This is a ridiculous policy but show’s that P2P Lending is here to stay and is becoming competitive with banks. Eventually I believe P2P Lending will offer even lower rates as to become the “go-to guys” for loans without having to think twice.

BTW,
Peter still doing great writings. Glad to be back from Korea and back in the stream of things.

Keltset
Jan. 24, 2014 1:28 pm

This is a very logical move for them and I can understand it. In the video posted above it is accurate to indicate that most companies have non-compete type clauses in their employment policies. I must say that I was surprised by the clarification to specifically state P2P lending.

Although I do think it is all a little silly in reality…. Does Wells Fargo not allow their employees to hold bank accounts at other banking institutions as well? This would be direct support of the competitor…. Just sayin’

David Weinstein
David Weinstein
Feb. 7, 2014 12:14 pm

For a long time, Lending Club had the name of the borrowers’s employer in their History File. I conducted analysis on the companies of borrowers and as a class, there were a sizable number of borrowers from big banks. And guess who was on the top of that list? Wells Fargo. Can they stop that also?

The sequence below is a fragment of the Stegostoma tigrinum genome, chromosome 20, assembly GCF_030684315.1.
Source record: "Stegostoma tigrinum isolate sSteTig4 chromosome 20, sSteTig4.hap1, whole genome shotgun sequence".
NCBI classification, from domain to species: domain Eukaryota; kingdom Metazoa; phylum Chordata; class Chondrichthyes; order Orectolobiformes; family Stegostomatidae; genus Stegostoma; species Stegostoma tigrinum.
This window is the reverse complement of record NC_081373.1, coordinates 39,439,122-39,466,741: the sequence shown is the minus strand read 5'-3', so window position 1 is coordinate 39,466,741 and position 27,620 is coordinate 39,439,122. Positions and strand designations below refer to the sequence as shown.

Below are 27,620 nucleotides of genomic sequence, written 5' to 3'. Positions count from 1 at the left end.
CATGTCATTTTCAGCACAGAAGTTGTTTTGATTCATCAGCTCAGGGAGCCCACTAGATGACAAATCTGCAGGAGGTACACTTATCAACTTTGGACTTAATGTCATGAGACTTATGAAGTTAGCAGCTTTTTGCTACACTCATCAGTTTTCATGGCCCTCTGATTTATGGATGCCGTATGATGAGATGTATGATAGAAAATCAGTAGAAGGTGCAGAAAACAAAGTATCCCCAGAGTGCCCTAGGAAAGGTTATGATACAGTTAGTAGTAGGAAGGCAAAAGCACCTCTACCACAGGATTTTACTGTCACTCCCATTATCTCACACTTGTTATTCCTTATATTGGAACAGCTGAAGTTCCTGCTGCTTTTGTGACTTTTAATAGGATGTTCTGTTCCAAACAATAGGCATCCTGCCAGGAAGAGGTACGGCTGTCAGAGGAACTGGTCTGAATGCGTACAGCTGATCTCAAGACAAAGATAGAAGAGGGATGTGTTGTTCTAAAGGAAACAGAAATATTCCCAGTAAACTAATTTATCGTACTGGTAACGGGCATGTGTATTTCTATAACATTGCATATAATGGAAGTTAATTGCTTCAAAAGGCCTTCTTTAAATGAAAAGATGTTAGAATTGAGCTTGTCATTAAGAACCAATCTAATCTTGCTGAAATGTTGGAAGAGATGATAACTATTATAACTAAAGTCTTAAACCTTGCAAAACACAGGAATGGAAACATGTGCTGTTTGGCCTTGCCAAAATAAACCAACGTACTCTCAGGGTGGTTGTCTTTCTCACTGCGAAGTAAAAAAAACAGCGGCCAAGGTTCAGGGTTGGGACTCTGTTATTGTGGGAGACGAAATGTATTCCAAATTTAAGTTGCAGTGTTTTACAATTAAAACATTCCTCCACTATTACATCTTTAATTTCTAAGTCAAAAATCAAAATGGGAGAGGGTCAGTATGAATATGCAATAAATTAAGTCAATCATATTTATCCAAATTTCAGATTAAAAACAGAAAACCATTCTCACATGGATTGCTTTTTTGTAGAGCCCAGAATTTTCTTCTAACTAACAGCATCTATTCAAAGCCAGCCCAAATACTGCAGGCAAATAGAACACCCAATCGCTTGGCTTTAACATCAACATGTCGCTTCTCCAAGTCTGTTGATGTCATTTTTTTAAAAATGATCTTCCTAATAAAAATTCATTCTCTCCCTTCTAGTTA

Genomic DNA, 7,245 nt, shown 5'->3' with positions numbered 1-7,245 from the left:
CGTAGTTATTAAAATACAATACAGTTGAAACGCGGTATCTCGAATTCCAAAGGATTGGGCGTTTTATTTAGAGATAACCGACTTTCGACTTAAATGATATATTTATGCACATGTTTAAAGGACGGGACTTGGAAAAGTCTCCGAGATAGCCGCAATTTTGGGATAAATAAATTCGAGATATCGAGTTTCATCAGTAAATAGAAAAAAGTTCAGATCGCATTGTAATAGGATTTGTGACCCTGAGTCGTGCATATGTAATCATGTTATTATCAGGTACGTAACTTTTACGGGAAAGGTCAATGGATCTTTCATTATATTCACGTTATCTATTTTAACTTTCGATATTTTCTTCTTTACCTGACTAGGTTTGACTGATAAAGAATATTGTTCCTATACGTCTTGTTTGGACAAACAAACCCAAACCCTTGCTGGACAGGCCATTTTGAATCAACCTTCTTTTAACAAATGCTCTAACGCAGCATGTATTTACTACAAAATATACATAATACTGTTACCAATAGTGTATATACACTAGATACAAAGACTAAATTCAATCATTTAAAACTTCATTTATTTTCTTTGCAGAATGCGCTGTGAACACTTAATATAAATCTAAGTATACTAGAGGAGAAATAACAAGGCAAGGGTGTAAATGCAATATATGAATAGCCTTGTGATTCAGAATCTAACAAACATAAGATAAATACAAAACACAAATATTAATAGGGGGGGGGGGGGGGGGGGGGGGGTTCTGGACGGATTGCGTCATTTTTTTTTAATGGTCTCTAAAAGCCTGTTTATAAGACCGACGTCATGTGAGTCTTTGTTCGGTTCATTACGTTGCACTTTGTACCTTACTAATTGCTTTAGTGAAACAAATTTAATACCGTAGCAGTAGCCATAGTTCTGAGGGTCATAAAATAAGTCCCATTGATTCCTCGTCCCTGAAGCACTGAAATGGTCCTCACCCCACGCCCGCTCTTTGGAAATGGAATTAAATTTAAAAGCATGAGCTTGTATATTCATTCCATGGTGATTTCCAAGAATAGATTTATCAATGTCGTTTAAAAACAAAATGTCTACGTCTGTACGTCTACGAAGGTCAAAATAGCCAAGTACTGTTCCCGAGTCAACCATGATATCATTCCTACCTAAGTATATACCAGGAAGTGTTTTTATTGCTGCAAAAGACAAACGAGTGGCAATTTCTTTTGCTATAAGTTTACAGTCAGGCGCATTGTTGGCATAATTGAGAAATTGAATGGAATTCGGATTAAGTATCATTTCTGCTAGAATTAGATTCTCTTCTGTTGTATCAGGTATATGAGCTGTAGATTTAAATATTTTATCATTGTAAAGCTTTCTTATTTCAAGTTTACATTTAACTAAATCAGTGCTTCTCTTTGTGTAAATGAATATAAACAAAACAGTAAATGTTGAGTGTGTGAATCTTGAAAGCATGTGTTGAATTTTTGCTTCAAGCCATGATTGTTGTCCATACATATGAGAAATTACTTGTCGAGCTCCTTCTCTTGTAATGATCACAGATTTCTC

Jairr
Jairr
Feb. 7, 2014 10:32 pm

The fact that Wells can institute such a policy and will likely get away with this, certainly indicates to me that we are clearly emerging into late degenerative capitalism. If you work for Ford, does that give Ford the right to control the vehicle you buy?

Kevin
Kevin
Feb. 11, 2014 1:09 pm

I find this horrible. It’s my money and I should have the right to choose how to invest it. I would never consider becoming a Wells Fargo employee because of this news.

Celine DeCaprio
Celine DeCaprio
Mar. 9, 2014 8:54 pm

Is this any worse than their lenders secretly hired by other banks and working for both while stealing clients to follow them to their new bank??? Sounds like not many of the WF employees know what ethics are!!! Not surprising!!

James Wood
James Wood
Apr. 2, 2014 2:03 pm

How is what people do with their personal money, as long as it is legal, any of their employers business? Live and let live.

Ironically I’ll be leaving Wells Fargo soon and moving to a Credit Union. I setup accounts with WF and was explicit that I wanted no fees, TWICE in the last 18 months they have changed conditions and started charging fees. I have 30k with them and they are charging me fees again on two accounts. The result is moving from a negative infglation adjusted rate to a negative absolute interest rate. Enough is enough.

More and more of us are voting with our feet and dollars and moving away from traditional banking for both our day to day banking and investments.